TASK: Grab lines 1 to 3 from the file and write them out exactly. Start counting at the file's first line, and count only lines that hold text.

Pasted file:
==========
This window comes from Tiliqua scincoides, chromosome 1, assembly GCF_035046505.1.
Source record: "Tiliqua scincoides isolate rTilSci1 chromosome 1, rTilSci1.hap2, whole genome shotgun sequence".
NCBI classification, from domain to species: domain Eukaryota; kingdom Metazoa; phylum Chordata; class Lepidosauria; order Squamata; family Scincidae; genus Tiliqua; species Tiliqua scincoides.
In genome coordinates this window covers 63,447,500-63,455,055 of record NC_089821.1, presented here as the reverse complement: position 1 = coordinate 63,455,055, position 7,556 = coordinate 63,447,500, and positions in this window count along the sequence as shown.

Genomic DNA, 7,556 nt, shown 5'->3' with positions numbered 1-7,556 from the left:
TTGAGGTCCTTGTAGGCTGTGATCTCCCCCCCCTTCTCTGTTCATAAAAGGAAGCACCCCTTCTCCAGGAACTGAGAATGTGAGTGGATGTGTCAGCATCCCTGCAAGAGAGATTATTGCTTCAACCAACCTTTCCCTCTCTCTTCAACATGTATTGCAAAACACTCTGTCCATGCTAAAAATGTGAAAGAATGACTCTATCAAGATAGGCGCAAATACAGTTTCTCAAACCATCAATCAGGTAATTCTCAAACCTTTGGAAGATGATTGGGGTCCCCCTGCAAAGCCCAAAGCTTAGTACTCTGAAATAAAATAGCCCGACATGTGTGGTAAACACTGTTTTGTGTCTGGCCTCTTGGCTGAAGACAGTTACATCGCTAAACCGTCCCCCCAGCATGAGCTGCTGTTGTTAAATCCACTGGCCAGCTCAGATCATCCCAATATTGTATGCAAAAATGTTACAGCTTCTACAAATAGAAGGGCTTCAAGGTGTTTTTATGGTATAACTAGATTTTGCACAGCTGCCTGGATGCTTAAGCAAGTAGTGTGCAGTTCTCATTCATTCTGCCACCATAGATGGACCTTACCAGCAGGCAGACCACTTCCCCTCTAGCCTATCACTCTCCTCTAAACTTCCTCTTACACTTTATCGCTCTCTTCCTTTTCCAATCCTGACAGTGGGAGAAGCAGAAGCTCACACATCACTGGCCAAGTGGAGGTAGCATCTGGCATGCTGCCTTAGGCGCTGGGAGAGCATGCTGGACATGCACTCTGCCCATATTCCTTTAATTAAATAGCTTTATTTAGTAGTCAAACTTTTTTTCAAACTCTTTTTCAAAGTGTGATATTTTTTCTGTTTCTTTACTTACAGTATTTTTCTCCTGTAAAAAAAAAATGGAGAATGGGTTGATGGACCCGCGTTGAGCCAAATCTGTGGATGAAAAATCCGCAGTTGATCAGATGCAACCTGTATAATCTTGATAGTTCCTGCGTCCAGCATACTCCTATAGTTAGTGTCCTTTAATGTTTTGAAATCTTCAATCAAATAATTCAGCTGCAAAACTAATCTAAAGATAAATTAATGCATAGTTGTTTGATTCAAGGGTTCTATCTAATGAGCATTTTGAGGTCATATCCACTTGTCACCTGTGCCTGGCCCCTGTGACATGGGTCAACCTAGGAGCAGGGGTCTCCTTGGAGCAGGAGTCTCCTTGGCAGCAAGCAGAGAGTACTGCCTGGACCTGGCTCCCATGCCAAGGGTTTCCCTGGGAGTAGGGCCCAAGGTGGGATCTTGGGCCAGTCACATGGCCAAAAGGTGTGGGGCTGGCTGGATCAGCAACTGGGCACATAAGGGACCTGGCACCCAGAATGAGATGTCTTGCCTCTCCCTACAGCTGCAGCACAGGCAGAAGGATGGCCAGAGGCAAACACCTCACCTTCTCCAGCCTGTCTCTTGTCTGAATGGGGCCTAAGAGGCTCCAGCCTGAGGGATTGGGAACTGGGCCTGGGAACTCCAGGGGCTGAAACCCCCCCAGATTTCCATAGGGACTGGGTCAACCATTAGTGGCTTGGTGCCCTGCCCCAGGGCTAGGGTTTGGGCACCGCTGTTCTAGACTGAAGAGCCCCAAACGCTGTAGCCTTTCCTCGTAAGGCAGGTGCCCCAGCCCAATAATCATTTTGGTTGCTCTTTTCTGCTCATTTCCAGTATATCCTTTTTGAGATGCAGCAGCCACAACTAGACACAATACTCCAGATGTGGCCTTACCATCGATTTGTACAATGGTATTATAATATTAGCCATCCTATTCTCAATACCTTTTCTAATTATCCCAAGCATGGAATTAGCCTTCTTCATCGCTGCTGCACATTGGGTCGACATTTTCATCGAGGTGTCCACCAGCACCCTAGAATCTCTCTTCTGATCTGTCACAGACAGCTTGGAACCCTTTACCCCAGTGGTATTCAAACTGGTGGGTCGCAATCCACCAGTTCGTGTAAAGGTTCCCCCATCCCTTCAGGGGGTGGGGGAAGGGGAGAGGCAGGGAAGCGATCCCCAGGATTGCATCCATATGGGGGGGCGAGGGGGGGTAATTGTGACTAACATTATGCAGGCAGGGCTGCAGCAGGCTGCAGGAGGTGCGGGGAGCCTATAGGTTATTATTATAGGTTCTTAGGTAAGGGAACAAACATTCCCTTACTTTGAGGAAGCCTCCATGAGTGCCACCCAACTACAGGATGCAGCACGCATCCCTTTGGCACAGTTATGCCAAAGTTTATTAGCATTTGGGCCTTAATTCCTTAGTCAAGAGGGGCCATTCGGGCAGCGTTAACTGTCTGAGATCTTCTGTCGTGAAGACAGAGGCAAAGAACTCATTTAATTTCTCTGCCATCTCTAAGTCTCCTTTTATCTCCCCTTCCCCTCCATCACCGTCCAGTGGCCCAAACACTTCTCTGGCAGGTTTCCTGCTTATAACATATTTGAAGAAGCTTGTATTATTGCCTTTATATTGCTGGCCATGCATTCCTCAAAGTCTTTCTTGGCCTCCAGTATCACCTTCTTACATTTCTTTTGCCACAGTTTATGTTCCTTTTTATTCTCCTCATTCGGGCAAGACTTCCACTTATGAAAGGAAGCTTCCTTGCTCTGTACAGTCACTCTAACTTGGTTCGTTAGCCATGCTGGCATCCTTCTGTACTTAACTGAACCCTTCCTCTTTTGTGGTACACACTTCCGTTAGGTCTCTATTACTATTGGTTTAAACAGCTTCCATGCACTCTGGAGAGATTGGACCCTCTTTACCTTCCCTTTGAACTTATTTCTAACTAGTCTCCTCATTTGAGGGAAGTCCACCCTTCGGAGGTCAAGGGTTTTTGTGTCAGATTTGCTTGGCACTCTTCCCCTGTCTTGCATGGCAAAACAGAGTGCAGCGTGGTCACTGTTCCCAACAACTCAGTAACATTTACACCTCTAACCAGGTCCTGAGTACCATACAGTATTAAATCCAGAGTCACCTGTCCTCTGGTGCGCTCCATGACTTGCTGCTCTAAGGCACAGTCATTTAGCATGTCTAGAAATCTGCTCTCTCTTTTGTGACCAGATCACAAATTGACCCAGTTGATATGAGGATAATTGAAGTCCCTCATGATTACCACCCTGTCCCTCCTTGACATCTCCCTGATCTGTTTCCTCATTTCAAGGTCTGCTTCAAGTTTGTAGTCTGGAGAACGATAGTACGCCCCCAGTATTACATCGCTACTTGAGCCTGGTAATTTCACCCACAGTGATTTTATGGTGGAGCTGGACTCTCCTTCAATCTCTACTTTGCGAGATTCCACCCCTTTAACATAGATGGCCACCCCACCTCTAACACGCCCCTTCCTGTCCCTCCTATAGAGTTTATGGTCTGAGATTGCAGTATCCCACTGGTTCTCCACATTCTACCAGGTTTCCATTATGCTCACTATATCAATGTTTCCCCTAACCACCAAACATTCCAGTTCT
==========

This window comes from Tiliqua scincoides, chromosome 1, assembly GCF_035046505.1.
Source record: "Tiliqua scincoides isolate rTilSci1 chromosome 1, rTilSci1.hap2, whole genome shotgun sequence".
NCBI classification, from domain to species: domain Eukaryota; kingdom Metazoa; phylum Chordata; class Lepidosauria; order Squamata; family Scincidae; genus Tiliqua; species Tiliqua scincoides.